Some of the generic values in the weighting set are taken from directly from other studies, while some are calculated by applying a benefit transfer method called structural benefit transfer on results from selected valuation studies. The method is tested on a number of valuation studies in the fourth paper.

Climate change will have a significant impact on Sweden during this century, both positive and negative. In the fifth paper, a rough estimate of the impacts on man-made capital and human health is presented. The study is an example of an impact assessment including only marketed assets valued with market prices. In the last paper, the economics of sustainable energy use is discussed; what is a sustainable energy price, and how might growth be affected if energy use is limited to a sustainable level? The discussion is based on two different models of thought: a back-casting study, describing how a sustainable future society might look like, and economic scenarios projected with general equilibrium models.

Place, publisher, year, edition, pages
Stockholm: KTH Royal Institute of Technology , 2009. , 56 p.
Series
Trita-SOM , ISSN 1653-6126 ; 2009:09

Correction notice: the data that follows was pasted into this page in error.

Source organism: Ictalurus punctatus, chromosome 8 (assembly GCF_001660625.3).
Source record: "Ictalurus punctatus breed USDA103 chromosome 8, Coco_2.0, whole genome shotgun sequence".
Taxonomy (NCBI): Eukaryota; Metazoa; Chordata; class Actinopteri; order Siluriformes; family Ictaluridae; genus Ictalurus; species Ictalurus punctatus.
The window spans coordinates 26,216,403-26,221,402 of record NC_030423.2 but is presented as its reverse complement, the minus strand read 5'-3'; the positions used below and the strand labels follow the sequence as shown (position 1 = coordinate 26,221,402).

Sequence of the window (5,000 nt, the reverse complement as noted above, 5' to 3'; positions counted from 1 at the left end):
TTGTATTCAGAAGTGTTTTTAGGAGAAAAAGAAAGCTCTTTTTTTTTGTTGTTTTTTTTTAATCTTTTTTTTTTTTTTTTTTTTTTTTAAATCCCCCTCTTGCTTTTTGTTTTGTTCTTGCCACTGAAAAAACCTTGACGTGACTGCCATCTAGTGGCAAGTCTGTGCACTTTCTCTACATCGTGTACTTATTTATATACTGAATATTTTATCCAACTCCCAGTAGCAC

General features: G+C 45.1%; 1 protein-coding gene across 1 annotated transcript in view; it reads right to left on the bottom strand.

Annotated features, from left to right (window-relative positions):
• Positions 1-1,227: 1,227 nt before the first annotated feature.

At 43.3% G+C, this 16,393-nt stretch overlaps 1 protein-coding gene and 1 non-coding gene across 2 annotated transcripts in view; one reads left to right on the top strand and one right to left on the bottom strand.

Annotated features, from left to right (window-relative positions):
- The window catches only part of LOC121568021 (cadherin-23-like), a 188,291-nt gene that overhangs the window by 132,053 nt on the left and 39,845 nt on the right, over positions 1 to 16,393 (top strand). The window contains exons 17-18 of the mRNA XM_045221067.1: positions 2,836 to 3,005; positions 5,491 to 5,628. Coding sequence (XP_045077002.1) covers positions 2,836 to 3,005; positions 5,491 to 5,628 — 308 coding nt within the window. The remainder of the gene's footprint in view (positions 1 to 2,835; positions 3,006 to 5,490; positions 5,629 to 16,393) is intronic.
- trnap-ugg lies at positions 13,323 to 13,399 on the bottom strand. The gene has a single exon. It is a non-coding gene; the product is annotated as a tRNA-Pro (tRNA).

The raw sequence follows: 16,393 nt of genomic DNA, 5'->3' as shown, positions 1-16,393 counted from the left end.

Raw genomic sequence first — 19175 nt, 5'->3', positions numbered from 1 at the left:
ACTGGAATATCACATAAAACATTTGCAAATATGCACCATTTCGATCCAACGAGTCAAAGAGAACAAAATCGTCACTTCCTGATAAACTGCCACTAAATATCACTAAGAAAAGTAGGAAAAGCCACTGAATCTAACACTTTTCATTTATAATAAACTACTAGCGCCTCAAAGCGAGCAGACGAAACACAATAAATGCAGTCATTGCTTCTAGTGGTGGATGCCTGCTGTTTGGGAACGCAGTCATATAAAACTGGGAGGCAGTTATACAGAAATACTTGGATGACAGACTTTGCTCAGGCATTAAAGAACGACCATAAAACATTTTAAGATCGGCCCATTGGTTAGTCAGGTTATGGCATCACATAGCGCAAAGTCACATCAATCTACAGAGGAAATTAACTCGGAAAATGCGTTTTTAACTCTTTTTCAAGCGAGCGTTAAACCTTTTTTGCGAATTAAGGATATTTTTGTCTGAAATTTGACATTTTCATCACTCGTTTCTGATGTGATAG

Keyword [en]
valuation, weighting, ecosystem services, elimate change, impact assessment
National Category
Environmental Engineering
Identifiers
URN: urn:nbn:se:kth:diva-11765ISBN: 978-91-7415-512-9 (print)OAI: oai:DiVA.org:kth-11765DiVA: diva2:280992
Public defence
2009-12-17, E1, Lindstedtsvägen 3, KTH, Stockholm, 13:00 (English)
Opponent
Supervisors
Note
QC 20100330Available from: 2009-12-14 Created: 2009-12-14 Last updated: 2011-09-29Bibliographically approved
List of papers
1. Correcting NDP for SO2 and NOx emissions: Implementation of a theoretical model in practice
Open this publication in new window or tab >>Correcting NDP for SO2 and NOx emissions: Implementation of a theoretical model in practice
2003 (English)In: The Review of Income and Wealth, ISSN 0034-6586, E-ISSN 1475-4991, no 3, 425-440 p.Article in journal (Refereed) Published
Abstract [en]